The Chamber's decision makes it clear that the authorisation is not limited to any specific incidents or alleged crimes, but rather it is precisely the purpose of the investigation to discover proper evidence to determine which crimes, if any, may be prosecuted. Any future prosecution of specific individuals would be again subject to judicial control of the Pre-Trial Chamber, both at the stage of issuing arrest warrants or summons, as well as the confirmation of charges.
The process that preceded the Pre-Trial Chamber's decision provided an early opportunity to give a voice to victims in the Court's proceedings. In accordance with the Rome Statute, the Chamber took into consideration representations on behalf of more than six thousand victims in relation to the proposed investigation. The submission of these representations was facilitated through a field mission by victim participation experts from the Registry of the Court.
The Court has continued its work related to its unique mandate to order reparations to victims following convictions in the Lubanga and Katanga cases and it has initiated the reparations proceedings in the Bemba and Al Mahdi cases.
At the same time, the Trust Fund for Victims has continued activities under its assistance mandate, which is separate from the judicial proceedings before the Court. Together with its locally based implementing partners, the Trust Fund has been assisting victims in northern Uganda and the Democratic Republic of the Congo. It is now also planning expansion of its assistance activities to four other situations before the Court, and the Board of Directors has approved an initial budget for this purpose.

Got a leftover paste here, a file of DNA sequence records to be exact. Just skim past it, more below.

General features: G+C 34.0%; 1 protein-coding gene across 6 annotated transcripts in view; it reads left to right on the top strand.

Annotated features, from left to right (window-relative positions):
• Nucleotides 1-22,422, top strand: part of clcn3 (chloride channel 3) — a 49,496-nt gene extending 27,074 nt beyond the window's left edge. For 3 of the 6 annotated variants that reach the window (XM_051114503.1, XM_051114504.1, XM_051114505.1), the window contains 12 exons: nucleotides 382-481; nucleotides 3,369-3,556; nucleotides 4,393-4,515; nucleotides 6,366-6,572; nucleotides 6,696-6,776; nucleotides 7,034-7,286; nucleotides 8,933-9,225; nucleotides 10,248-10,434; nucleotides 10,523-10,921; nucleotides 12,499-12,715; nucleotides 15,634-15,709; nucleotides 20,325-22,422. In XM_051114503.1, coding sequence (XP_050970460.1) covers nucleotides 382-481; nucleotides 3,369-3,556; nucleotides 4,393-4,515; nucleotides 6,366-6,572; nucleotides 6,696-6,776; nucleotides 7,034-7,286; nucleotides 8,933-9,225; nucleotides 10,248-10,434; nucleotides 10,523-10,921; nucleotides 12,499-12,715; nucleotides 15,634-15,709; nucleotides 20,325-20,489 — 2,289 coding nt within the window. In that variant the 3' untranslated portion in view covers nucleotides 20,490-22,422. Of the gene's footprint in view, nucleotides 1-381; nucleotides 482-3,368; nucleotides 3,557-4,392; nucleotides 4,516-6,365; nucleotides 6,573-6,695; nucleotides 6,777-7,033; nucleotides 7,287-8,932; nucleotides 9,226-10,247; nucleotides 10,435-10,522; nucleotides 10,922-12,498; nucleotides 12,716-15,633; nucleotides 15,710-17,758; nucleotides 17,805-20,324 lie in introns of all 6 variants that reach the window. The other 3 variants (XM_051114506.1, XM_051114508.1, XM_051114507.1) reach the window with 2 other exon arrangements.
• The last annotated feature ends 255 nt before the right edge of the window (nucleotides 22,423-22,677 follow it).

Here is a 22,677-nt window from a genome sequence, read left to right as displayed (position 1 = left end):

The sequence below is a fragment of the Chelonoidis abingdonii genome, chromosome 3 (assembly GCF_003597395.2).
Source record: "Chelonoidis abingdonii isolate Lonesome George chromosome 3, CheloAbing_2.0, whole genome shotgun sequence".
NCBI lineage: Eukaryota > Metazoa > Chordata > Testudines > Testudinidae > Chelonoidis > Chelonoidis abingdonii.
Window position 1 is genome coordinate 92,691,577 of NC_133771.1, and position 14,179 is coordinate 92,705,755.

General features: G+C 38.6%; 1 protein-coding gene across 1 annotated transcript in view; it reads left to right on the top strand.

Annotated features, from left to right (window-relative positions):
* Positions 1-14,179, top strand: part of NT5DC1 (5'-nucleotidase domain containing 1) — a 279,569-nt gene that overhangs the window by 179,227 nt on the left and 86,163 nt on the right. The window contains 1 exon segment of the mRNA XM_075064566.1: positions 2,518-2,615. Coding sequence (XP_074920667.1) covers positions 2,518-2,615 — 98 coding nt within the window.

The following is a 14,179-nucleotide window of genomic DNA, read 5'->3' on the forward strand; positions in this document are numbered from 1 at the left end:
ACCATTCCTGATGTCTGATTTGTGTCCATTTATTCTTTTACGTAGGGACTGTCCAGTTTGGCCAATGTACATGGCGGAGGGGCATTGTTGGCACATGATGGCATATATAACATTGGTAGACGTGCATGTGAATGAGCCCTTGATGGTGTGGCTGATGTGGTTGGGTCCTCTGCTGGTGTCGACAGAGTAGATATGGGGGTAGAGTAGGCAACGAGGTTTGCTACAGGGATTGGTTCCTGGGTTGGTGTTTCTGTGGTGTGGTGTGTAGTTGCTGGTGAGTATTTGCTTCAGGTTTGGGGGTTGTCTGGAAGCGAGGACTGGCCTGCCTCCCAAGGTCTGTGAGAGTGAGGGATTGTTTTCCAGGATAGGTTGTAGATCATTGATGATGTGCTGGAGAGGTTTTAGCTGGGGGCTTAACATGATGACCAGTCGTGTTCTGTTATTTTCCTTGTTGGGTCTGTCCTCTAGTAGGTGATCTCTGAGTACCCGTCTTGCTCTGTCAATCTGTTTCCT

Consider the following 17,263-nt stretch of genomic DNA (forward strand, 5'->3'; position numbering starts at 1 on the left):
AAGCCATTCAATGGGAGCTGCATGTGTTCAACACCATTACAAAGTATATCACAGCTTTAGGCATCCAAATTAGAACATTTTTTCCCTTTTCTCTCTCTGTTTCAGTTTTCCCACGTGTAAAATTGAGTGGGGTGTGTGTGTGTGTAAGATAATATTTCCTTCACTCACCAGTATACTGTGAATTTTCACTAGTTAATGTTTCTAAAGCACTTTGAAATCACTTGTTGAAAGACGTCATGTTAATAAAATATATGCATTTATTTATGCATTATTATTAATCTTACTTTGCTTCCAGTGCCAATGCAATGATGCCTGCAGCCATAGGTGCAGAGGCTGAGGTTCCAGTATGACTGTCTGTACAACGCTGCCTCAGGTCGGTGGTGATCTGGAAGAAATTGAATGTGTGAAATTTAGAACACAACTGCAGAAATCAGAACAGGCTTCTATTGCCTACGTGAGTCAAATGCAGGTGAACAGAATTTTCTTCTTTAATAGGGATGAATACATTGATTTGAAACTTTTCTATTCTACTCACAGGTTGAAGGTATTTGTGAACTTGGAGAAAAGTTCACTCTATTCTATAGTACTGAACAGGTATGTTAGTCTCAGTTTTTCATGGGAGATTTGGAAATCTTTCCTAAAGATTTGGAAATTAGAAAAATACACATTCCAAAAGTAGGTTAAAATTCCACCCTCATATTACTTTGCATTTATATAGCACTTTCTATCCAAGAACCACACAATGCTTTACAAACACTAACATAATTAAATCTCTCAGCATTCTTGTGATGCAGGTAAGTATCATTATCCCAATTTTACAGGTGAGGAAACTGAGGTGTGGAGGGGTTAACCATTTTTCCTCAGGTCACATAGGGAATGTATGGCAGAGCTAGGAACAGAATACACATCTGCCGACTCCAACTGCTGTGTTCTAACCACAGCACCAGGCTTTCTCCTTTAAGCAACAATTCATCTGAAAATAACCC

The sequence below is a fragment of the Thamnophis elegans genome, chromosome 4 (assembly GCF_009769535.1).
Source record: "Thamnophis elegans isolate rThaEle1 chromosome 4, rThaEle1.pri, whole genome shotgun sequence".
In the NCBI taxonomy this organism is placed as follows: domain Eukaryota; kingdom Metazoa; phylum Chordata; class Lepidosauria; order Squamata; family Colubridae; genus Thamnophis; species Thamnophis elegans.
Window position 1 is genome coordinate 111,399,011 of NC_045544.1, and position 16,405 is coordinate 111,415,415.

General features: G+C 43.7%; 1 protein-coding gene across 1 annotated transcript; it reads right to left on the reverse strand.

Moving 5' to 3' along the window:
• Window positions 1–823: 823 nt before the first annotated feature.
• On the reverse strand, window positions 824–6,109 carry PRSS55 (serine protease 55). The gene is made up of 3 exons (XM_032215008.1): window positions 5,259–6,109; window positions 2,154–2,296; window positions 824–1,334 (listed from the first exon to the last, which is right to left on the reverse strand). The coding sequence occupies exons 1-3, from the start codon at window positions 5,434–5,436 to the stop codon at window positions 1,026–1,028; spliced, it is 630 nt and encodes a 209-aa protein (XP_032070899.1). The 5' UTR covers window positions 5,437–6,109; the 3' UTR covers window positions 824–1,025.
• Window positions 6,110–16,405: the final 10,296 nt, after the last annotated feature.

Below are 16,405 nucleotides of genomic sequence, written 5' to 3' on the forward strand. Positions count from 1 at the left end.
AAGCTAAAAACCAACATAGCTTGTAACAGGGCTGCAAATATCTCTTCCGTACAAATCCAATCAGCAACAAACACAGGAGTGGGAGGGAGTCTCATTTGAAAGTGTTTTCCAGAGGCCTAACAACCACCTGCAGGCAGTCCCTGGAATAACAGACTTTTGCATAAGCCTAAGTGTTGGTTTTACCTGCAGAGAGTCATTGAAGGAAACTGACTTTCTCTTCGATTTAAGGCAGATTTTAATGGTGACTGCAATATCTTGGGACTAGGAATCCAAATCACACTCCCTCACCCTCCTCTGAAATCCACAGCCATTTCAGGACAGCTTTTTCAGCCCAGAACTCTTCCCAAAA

The Trust Fund for Victims plays a key role in implementing the principles of reparative justice enshrined in the Rome Statute, but to do this effectively, it needs resources. I call upon all States and other donors to support the Trust Fund, so that it may expand and sustain assistance mandate programmes, as well as maintain and increase the financial reserve to complement the payment of Court-ordered reparations awards.
In total, there are currently ten situations under investigation by the Court, of which five were referred to the Prosecutor by the States concerned. On 21 September, the Prosecutor received a new referral, from the Government of Gabon, concerning the situation in Gabon since May 2016. The Prosecutor is currently conducting a preliminary examination to determine in order to establish whether the criteria under by the Rome Statute for opening an investigation are met. The Prosecutor is also conducting nine other preliminary examinations on different continents.